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I am designing a soft start circuit for my bench power supply.

The voltage input of the IC that control the mosfets in the circuit can not be under 4.3 V even when the output of the power supply is under 5 V.

I've been doing some research on the web and I found a circuit so I decide to simplify it for simulation in order to understand it better.

This is the circuit:

enter image description here

enter image description here

V1 refers to a 5 V voltage regulator and V2 refers to the output of the power supply that can be between 0.8-20 V.

What I can not understand for example is why when V2 is under 5 V, voltage output is 4.36 V and not 8.6 V (4.36 + 3.3 V). It's like depending what voltage has V2, the voltage output depends of V1 or V2.

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3 Answers 3

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Everyone is saying what it's not, but I'll throw my two cents in to explain what this circuit is:

The technique you're using here is called OR diodes.

The voltage at the load is not the combined total of supplies. It is the voltage of the higher voltage supply (minus any forward voltage drop). This technique is typically used when you have several power sources to a board.

For example, if you have a battery backup you want to fall back on if your main supply fails. If the main supply is, say, 30V. You could make design the backup supply for 25V. That way, when the main supply is working, the diode leading to it is reverse biased and the battery is effectively taken out of the circuit, but if the main supply fails, you can be sure that the power to the board will never go under 25V (again, minus the forward voltage of the diode, typically ~0.7V for napkin analysis purposes.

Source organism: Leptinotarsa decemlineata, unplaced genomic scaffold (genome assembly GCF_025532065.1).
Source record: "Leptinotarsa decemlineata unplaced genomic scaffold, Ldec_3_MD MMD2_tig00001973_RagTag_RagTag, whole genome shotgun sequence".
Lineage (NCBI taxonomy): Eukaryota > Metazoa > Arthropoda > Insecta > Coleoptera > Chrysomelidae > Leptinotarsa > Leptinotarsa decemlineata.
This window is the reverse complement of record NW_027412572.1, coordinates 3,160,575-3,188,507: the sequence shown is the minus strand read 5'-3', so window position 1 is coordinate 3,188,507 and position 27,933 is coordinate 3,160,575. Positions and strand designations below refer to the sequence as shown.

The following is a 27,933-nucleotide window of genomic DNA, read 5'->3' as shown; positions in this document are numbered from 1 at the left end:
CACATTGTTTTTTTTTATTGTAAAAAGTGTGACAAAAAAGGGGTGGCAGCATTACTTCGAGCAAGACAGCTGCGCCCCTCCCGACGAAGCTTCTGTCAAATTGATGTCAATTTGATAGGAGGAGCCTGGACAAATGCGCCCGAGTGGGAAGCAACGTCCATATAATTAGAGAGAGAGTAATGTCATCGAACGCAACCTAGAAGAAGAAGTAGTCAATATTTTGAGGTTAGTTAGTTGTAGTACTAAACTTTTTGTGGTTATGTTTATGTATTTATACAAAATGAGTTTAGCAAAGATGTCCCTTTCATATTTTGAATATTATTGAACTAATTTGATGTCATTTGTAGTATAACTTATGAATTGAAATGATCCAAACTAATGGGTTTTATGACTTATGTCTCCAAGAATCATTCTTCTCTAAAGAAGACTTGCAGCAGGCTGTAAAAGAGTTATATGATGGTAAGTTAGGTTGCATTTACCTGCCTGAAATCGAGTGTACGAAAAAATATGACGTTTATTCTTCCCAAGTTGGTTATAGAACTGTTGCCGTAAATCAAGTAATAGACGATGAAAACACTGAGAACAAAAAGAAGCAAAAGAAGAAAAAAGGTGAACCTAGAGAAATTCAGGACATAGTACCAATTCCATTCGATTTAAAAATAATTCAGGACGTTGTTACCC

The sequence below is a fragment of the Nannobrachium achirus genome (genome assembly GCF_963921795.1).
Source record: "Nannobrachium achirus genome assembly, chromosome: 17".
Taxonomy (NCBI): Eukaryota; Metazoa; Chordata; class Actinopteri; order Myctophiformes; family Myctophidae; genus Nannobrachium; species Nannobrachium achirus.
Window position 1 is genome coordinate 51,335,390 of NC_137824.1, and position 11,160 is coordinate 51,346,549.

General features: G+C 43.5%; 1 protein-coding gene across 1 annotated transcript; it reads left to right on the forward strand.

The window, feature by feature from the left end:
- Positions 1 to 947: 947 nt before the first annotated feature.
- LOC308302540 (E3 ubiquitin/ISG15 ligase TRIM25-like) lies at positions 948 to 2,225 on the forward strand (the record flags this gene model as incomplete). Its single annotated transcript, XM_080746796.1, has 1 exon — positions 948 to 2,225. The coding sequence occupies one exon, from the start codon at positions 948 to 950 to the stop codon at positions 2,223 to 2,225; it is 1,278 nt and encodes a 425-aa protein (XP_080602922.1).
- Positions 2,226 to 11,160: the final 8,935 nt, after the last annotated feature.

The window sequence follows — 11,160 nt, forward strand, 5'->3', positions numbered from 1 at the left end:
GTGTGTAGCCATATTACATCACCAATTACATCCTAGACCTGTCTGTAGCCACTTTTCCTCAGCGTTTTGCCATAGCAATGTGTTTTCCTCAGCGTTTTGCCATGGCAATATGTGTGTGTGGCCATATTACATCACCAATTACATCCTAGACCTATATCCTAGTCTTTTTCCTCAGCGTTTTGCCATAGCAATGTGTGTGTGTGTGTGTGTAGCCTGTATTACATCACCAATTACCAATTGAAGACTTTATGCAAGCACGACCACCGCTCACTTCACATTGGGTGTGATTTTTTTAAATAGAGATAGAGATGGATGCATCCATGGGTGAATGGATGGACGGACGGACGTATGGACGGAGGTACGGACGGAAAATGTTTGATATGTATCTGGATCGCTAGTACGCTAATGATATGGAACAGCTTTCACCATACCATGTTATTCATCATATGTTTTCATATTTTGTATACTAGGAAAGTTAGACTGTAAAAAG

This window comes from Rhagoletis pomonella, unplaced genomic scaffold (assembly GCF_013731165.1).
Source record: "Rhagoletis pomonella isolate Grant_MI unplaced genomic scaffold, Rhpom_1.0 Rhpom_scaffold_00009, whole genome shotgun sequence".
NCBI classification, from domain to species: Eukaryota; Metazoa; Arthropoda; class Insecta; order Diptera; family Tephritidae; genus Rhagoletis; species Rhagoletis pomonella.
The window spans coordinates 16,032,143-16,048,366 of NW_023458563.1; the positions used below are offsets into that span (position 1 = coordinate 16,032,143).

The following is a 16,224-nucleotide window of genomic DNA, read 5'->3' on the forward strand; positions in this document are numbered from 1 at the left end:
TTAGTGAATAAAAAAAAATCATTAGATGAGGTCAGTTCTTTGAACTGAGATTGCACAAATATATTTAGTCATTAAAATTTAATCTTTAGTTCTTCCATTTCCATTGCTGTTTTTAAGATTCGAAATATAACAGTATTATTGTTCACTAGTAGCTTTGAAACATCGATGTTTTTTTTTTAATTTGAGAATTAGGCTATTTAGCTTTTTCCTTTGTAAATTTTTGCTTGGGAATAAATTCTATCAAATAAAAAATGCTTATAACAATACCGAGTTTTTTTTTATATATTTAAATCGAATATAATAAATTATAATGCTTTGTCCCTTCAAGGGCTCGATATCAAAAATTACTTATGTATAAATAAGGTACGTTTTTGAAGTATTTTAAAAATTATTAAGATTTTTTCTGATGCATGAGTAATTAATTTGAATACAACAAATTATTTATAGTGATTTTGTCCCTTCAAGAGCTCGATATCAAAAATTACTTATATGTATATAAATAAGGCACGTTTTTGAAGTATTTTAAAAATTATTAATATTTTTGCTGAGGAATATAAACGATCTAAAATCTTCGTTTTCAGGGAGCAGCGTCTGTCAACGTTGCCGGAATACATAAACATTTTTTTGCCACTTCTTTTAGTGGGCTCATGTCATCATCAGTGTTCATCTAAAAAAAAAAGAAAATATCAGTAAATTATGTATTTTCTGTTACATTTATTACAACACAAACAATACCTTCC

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  • \$\begingroup\$ Also very useful for running a normally battery-powered device while it's connected to the "charger" i.e. a PSU that powers both the load and the device's built in charger. \$\endgroup\$ Commented Feb 3, 2022 at 9:07
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The voltages do not add together. Instead, each diode forward biases when the difference across it is about 0.7V. The diode with the bigger voltage wins.

The output will be the higher of V1 or V2, less one diode drop. Considering your two cases:

  • V2 at 4V, V1 at 5V: only D2 conducts, setting the output to be 5V - (forward drop) = 4.36V. Winner is V1.

  • V2 at 20V, V1 still at 5V: only D1 conducts, so the voltage will be 20V - (forward drop) = 19.3V. Winner is V2

If you want less forward drop, consider a Schottky diode like a BAT54 or similar. Schottky diodes have a forward drop of only 0.3V.

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The output voltage is set by the power supply with higher voltage. It can be expressed as,

$$ V_L = max(V_1, V_2) - V_{f} $$

The 1N4148 is a normal silicon diode, which has 0.6-0.7V forward voltage drop. You can see the detailed forward voltage drop characteristics on 1N4148 datasheet.

For less power consumption on diodes, it's better to use schottky-barrier diods, which has lower forward voltage drop. For example, if you use 1N5819, the output voltage will be greater than 4.5V in your second schematics.

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